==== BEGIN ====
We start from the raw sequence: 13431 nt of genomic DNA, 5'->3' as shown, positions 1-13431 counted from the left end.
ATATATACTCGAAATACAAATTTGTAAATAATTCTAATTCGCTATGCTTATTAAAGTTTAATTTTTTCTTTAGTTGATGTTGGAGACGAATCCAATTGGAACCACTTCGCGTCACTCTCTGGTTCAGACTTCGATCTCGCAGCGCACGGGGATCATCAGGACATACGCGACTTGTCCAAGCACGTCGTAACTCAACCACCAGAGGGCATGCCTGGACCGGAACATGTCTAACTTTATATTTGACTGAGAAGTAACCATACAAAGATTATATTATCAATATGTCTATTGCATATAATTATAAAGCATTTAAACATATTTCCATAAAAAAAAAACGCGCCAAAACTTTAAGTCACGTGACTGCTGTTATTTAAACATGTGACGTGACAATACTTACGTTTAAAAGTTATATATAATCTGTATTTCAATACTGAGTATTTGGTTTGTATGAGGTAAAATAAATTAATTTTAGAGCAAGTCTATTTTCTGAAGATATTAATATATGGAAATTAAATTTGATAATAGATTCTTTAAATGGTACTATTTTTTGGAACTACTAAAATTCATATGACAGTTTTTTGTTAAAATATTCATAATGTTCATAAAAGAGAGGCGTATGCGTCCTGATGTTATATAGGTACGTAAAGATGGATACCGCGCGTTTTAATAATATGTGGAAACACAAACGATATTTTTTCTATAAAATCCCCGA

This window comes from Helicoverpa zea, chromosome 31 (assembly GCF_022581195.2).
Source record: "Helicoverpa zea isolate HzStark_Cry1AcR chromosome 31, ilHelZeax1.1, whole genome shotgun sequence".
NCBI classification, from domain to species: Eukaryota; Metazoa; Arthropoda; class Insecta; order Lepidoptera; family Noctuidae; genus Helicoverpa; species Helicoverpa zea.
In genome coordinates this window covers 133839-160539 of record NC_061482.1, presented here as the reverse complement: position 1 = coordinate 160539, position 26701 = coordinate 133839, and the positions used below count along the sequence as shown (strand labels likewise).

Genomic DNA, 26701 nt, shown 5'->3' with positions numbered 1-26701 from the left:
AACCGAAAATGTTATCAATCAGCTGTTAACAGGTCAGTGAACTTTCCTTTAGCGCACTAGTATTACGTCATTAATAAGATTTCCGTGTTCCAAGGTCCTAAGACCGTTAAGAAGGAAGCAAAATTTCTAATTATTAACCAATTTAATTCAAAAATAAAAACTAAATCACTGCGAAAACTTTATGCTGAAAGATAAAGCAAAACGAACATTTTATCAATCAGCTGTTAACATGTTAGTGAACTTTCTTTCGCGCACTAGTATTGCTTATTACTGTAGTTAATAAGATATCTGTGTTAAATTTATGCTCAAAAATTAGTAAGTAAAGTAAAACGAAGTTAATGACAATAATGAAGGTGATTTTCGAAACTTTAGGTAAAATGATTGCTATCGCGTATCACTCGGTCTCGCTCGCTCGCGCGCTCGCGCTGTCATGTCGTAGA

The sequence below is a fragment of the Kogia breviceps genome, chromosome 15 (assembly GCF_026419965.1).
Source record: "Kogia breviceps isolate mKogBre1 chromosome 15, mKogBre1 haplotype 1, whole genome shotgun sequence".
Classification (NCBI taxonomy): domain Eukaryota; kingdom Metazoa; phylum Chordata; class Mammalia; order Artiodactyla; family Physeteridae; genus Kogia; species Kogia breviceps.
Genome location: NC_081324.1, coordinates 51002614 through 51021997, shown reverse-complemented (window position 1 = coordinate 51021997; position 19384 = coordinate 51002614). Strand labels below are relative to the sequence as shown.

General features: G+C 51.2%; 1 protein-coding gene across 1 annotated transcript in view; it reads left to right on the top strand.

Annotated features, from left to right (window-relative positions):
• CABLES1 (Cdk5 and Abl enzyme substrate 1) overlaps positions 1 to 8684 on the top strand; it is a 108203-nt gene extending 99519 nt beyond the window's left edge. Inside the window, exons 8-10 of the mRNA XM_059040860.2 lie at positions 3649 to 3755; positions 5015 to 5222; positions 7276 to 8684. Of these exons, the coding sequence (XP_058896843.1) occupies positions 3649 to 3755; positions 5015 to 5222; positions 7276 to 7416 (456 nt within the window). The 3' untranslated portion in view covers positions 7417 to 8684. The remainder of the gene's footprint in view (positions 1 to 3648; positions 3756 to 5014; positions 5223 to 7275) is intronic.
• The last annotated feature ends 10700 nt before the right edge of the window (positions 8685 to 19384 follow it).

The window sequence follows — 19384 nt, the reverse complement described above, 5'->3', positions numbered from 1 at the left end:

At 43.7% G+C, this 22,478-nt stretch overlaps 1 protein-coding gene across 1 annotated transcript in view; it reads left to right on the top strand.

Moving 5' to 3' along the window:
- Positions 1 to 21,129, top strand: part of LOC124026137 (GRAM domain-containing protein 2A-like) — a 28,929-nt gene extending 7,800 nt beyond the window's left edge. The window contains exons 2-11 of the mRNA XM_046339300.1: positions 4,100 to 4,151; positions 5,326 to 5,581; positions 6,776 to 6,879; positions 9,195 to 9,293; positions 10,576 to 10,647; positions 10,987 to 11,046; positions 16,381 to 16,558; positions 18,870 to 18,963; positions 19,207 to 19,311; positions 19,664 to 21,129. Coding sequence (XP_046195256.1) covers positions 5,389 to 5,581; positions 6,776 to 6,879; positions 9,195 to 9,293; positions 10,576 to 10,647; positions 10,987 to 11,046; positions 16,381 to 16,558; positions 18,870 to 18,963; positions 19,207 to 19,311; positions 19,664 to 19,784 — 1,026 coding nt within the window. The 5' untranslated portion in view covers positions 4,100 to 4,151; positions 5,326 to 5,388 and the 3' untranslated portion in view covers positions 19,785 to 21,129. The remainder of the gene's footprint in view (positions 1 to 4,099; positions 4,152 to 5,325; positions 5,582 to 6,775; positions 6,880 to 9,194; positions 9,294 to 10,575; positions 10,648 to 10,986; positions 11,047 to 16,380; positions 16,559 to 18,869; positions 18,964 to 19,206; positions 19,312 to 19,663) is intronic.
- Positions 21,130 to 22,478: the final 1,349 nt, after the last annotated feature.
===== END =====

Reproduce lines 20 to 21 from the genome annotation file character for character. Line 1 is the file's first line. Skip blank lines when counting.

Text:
- Positions 1 to 21,129, top strand: part of LOC124026137 (GRAM domain-containing protein 2A-like) — a 28,929-nt gene extending 7,800 nt beyond the window's left edge. The window contains exons 2-11 of the mRNA XM_046339300.1: positions 4,100 to 4,151; positions 5,326 to 5,581; positions 6,776 to 6,879; positions 9,195 to 9,293; positions 10,576 to 10,647; positions 10,987 to 11,046; positions 16,381 to 16,558; positions 18,870 to 18,963; positions 19,207 to 19,311; positions 19,664 to 21,129. Coding sequence (XP_046195256.1) covers positions 5,389 to 5,581; positions 6,776 to 6,879; positions 9,195 to 9,293; positions 10,576 to 10,647; positions 10,987 to 11,046; positions 16,381 to 16,558; positions 18,870 to 18,963; positions 19,207 to 19,311; positions 19,664 to 19,784 — 1,026 coding nt within the window. The 5' untranslated portion in view covers positions 4,100 to 4,151; positions 5,326 to 5,388 and the 3' untranslated portion in view covers positions 19,785 to 21,129. The remainder of the gene's footprint in view (positions 1 to 4,099; positions 4,152 to 5,325; positions 5,582 to 6,775; positions 6,880 to 9,194; positions 9,294 to 10,575; positions 10,648 to 10,986; positions 11,047 to 16,380; positions 16,559 to 18,869; positions 18,964 to 19,206; positions 19,312 to 19,663) is intronic.
- Positions 21,130 to 22,478: the final 1,349 nt, after the last annotated feature.